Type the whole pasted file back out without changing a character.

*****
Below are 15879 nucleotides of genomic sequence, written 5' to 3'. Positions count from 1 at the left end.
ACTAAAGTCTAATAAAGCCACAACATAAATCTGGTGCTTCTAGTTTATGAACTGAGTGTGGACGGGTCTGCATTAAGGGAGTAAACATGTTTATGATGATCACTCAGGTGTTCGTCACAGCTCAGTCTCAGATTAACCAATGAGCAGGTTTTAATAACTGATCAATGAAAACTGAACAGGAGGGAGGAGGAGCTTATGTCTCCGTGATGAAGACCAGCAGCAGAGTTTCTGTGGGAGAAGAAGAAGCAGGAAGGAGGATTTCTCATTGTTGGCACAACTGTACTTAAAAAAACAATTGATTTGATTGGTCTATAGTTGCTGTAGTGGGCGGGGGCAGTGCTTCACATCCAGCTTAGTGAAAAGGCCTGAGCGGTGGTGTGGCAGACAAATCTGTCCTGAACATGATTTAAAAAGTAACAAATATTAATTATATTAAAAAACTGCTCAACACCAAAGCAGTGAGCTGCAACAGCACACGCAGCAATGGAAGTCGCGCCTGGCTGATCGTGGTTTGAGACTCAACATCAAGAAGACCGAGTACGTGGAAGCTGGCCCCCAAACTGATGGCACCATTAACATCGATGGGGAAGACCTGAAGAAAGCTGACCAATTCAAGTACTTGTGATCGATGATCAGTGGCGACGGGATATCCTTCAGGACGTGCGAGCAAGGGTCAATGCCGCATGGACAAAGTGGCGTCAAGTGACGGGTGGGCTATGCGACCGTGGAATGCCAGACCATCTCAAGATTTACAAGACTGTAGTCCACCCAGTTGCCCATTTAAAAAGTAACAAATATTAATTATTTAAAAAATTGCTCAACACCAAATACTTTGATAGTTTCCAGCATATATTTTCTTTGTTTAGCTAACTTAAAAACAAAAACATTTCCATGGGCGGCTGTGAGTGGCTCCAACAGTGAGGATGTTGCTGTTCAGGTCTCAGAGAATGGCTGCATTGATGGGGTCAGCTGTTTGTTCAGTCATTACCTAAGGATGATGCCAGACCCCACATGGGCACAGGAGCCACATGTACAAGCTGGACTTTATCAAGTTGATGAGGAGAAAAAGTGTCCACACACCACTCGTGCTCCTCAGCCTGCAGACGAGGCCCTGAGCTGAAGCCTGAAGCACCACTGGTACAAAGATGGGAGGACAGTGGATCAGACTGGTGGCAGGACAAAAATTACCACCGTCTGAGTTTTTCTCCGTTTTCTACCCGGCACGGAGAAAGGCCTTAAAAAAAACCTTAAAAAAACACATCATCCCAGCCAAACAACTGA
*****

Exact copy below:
Below are 15879 nucleotides of genomic sequence, written 5' to 3'. Positions count from 1 at the left end.
ACTAAAGTCTAATAAAGCCACAACATAAATCTGGTGCTTCTAGTTTATGAACTGAGTGTGGACGGGTCTGCATTAAGGGAGTAAACATGTTTATGATGATCACTCAGGTGTTCGTCACAGCTCAGTCTCAGATTAACCAATGAGCAGGTTTTAATAACTGATCAATGAAAACTGAACAGGAGGGAGGAGGAGCTTATGTCTCCGTGATGAAGACCAGCAGCAGAGTTTCTGTGGGAGAAGAAGAAGCAGGAAGGAGGATTTCTCATTGTTGGCACAACTGTACTTAAAAAAACAATTGATTTGATTGGTCTATAGTTGCTGTAGTGGGCGGGGGCAGTGCTTCACATCCAGCTTAGTGAAAAGGCCTGAGCGGTGGTGTGGCAGACAAATCTGTCCTGAACATGATTTAAAAAGTAACAAATATTAATTATATTAAAAAACTGCTCAACACCAAAGCAGTGAGCTGCAACAGCACACGCAGCAATGGAAGTCGCGCCTGGCTGATCGTGGTTTGAGACTCAACATCAAGAAGACCGAGTACGTGGAAGCTGGCCCCCAAACTGATGGCACCATTAACATCGATGGGGAAGACCTGAAGAAAGCTGACCAATTCAAGTACTTGTGATCGATGATCAGTGGCGACGGGATATCCTTCAGGACGTGCGAGCAAGGGTCAATGCCGCATGGACAAAGTGGCGTCAAGTGACGGGTGGGCTATGCGACCGTGGAATGCCAGACCATCTCAAGATTTACAAGACTGTAGTCCACCCAGTTGCCCATTTAAAAAGTAACAAATATTAATTATTTAAAAAATTGCTCAACACCAAATACTTTGATAGTTTCCAGCATATATTTTCTTTGTTTAGCTAACTTAAAAACAAAAACATTTCCATGGGCGGCTGTGAGTGGCTCCAACAGTGAGGATGTTGCTGTTCAGGTCTCAGAGAATGGCTGCATTGATGGGGTCAGCTGTTTGTTCAGTCATTACCTAAGGATGATGCCAGACCCCACATGGGCACAGGAGCCACATGTACAAGCTGGACTTTATCAAGTTGATGAGGAGAAAAAGTGTCCACACACCACTCGTGCTCCTCAGCCTGCAGACGAGGCCCTGAGCTGAAGCCTGAAGCACCACTGGTACAAAGATGGGAGGACAGTGGATCAGACTGGTGGCAGGACAAAAATTACCACCGTCTGAGTTTTTCTCCGTTTTCTACCCGGCACGGAGAAAGGCCTTAAAAAAAACCTTAAAAAAACACATCATCCCAGCCAAACAACTGA